[FPSPACE] Fw: Jim quoted in Wall Street Journal on 'space tourism'

Jim Oberg joberg at houston.rr.com
Fri Oct 1 12:53:21 EDT 2004


OpinionJournal
got it!

REVIEW & OUTLOOK

On the Up and Up

All of a sudden civilian astronauts seem like a real possibility.

What kinds of people will be the first paying passengers in space? The era
of five-minute suborbital thrill rides came closer this week with
Wednesday's test flight of the privately built SpaceShipOne and the
announcement by airline adventurer Richard Branson that his new Virgin
Galactic enterprise expects to sell rocket-plane tickets for about $200,000
by 2007. All of a sudden, it's beginning to look like nothing will hold
civilian astronauts down.

Probably not the price. For the cost of a luxury car or putting one more kid
through college, certainly there are folks who can and will pay for the
ultimate kick of space travel--whether the turn-on comes from risking their
hide, being the first on the block, showing off for a first date or just
slipping those earthly bonds. As for the indulgence of a space splurge, it's
worth noting that many pursuits that began in the province of the
wealthy--say, scuba and sky diving, and even airplane travel--later became
affordable to the rest of us. The SpaceFuture Web site tells the cash-poor
not to despair; someday even they may be able to get into space by taking a
job busing tables in an orbiting hotel.

But if you find the idea of mass vacationing in zero-gravity hard to
swallow, you're not alone. Most space experts believe that recreational
space travel will always be expensive. And that's sort of good. For all the
buzz that space tourism generates, entrepreneurs see it chiefly as a way to
raise cash to finance the development of an industry that will make money in
the future in more mundane ways (and in exciting ways not yet imagined).

Right now, for instance, medical research in space and satellite launches
cost millions and can take years to arrange. However, today's small, private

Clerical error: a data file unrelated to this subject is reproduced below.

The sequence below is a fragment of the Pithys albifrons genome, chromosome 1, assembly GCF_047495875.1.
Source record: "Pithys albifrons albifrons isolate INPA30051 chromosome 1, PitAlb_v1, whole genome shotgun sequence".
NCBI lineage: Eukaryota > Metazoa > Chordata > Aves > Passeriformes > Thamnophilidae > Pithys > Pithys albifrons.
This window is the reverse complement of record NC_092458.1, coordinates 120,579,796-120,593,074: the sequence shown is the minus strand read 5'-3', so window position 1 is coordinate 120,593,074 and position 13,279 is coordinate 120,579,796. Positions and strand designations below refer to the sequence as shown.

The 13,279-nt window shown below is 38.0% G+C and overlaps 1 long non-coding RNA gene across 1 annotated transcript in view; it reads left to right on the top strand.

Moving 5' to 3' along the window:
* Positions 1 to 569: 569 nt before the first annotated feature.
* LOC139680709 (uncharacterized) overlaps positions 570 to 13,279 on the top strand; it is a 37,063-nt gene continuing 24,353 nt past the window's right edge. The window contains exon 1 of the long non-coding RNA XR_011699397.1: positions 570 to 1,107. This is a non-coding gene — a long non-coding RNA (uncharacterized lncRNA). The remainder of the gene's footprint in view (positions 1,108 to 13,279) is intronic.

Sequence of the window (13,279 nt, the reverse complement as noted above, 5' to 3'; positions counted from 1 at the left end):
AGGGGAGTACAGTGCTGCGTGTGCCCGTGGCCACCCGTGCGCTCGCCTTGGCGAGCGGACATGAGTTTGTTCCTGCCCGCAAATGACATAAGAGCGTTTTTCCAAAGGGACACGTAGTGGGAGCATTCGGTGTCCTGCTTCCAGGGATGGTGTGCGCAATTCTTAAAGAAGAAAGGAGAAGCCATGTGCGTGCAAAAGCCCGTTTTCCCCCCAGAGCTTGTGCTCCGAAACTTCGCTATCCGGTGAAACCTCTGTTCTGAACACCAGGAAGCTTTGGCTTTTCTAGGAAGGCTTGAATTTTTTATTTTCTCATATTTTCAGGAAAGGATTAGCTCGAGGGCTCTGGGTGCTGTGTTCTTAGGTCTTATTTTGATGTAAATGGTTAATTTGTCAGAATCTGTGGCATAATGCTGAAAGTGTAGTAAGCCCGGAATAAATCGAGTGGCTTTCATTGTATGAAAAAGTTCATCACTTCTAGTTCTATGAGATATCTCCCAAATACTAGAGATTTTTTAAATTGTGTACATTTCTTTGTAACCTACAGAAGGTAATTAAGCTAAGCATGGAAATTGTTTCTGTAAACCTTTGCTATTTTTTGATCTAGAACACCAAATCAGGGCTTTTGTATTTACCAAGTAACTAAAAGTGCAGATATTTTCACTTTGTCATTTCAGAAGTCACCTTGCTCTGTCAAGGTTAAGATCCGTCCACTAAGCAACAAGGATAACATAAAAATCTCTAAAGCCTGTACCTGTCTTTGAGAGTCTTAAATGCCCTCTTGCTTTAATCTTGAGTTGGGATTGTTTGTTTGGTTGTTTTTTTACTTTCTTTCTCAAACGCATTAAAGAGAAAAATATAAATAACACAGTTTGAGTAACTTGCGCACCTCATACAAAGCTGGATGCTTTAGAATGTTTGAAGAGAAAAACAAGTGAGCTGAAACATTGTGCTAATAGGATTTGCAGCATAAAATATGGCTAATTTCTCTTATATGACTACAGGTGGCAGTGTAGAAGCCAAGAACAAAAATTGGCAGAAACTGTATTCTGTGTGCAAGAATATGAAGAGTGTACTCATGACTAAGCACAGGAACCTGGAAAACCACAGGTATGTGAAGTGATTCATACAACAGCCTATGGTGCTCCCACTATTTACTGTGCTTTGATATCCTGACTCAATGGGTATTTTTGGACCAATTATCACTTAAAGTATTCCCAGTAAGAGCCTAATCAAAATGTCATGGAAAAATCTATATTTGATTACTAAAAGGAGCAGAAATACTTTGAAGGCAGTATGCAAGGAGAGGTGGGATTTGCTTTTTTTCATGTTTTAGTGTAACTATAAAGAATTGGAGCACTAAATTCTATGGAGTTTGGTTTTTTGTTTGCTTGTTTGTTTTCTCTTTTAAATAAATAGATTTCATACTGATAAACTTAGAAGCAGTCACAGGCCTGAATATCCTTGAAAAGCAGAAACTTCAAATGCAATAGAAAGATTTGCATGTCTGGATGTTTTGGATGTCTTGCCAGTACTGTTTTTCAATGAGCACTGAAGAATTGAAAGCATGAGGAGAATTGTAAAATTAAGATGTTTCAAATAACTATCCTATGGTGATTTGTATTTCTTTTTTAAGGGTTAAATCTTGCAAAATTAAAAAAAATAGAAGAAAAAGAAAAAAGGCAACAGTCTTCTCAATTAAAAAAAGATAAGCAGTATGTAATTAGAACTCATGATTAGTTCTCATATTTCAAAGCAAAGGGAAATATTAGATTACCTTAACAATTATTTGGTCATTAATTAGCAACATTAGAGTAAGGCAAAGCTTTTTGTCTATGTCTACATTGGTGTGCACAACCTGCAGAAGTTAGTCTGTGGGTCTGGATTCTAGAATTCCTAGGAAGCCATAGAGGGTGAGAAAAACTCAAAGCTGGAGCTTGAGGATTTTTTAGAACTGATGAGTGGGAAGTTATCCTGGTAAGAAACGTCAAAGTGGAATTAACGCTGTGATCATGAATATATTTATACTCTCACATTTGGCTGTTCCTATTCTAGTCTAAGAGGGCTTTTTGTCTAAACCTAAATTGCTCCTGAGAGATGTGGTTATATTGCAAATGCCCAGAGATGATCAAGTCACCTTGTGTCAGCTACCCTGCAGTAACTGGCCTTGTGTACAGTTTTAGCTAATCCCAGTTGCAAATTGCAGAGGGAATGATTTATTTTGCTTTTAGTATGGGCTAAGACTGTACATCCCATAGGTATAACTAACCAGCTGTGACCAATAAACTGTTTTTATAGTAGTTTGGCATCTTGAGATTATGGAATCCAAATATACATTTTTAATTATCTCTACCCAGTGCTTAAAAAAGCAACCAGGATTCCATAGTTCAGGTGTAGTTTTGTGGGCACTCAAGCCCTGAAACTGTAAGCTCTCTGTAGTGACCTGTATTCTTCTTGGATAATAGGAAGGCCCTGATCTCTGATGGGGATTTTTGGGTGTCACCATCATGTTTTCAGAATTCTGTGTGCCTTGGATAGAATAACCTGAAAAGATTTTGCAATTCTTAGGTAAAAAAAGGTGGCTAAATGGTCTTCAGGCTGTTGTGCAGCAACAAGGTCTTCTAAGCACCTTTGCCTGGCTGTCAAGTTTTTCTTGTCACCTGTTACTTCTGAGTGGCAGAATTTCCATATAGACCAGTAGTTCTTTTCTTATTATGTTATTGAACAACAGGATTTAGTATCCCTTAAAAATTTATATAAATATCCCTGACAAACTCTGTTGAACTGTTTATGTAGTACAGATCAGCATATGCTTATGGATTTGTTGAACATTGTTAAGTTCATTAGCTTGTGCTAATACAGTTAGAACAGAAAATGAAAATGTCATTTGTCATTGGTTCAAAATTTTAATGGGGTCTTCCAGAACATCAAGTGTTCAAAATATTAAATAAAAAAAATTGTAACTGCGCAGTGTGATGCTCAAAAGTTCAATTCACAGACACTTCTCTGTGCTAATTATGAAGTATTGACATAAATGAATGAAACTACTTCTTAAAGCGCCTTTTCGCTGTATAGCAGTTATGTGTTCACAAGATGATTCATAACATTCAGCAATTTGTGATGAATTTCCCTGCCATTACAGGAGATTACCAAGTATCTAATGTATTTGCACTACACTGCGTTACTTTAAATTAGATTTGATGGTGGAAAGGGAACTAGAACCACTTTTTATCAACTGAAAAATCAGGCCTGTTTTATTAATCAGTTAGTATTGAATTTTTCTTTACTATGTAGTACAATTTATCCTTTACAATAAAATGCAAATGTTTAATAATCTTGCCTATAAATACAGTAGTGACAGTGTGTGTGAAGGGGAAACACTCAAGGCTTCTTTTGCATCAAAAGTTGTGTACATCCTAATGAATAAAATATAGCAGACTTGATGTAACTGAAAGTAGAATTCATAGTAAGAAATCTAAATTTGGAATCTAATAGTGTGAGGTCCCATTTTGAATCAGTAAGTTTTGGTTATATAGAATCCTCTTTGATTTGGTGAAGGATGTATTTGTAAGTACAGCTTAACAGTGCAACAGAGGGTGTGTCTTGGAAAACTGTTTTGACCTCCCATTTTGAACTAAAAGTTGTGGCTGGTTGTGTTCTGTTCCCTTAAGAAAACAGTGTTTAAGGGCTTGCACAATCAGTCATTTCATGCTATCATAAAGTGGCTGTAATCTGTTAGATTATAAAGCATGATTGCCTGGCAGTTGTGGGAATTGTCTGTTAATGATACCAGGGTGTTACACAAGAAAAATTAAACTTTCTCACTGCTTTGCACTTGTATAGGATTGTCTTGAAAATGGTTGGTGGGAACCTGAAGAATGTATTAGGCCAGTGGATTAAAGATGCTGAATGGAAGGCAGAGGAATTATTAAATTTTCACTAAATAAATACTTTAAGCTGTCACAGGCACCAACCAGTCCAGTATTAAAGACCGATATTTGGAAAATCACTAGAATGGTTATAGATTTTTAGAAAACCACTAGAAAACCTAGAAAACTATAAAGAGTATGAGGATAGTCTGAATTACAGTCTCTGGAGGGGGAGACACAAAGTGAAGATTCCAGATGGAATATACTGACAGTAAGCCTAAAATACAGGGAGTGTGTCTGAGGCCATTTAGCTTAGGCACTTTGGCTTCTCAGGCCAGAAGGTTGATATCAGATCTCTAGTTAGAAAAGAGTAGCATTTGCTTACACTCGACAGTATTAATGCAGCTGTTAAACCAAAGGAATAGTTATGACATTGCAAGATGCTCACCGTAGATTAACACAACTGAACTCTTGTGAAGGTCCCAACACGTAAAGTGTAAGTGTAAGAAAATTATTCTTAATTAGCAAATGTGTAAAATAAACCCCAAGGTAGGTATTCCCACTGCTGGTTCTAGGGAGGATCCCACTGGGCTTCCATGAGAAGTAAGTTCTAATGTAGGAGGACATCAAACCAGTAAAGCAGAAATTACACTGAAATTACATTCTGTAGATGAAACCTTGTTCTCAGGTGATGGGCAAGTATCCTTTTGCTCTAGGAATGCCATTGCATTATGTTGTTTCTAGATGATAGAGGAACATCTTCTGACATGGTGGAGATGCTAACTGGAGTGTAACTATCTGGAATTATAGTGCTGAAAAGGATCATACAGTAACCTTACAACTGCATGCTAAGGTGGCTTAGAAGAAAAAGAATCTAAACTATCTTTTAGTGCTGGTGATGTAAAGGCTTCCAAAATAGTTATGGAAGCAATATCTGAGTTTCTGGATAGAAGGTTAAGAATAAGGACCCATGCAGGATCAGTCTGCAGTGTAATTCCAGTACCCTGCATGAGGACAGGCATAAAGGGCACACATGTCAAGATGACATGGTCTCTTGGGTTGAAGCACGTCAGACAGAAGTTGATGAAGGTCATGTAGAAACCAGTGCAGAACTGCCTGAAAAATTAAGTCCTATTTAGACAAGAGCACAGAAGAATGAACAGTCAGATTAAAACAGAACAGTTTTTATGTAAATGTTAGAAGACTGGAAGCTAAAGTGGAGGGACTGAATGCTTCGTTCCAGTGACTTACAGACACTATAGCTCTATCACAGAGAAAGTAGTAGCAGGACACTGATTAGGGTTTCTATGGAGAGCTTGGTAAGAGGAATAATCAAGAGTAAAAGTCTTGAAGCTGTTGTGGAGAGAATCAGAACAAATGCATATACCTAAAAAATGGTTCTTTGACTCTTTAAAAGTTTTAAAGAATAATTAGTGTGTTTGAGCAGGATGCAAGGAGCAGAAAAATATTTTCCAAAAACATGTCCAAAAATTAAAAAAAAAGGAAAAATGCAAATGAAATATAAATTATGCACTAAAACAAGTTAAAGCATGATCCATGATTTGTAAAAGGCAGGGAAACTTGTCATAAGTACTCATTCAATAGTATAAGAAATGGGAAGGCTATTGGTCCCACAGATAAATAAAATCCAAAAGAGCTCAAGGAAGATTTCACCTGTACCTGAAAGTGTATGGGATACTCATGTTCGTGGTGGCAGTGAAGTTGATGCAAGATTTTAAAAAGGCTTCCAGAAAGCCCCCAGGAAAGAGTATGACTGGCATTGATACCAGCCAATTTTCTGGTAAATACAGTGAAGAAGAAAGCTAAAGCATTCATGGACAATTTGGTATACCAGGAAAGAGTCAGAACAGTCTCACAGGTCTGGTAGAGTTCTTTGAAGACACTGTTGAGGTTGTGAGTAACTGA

companies are working on reusable launch vehicles that will bring costs way,
way down. Instead of throwing your car away when a tire blows, which in
effect is the NASA problem with its expendable approach to launchers, the
new vehicles will carry payloads over and over again. So a company like XCOR
Aerospace can project that its craft will put microsatellites into low earth
orbit for about $500,000, affordable for companies that couldn't dream of
paying today's $12 million price tag for a conventional launch.

When there are cheaper ways to get your satellite or your experiment up,
there will be more customers for such services, meaning more business for
the people who make the rockets and more incentive for rocket makers to
think of new services to offer. That's how real markets grow, and in this
case tourism is expected to fund research with new applications--including
things like FedEx deliveries anywhere in the world the same day. Or just
very rapid passenger flights between New York and Los Angeles.

There are lofty ways to look at all this. To retired rocket scientist James
Oberg, human space flight is a "constant reminder of possibilities, that the
way things are now are not the way they need to be" in any aspect of your
life, that tomorrow can be better. Certainly, however, the latest flight of
SpaceShipOne has revived some baser instincts as well. To protect the
nascent private industry from such instincts--from strangling regulators and
other potential predators--the House this year passed the Commercial Space
Launch Amendments Act. Yet as this Congress winds down, the bill is stuck in
the Senate, at least partly because some there don't like the idea of
passengers, fully informed of the risks, signing liability waivers.

That's so dreary; let's focus instead on next week, when SpaceShipOne could
make its clinching bid to claim the $10 million "X-Prize" for a reusable
vehicle able to get passengers into suborbital space. What's next, a $50
million prize for taking people orbital? For sure, some space cadet has
already thought of that.



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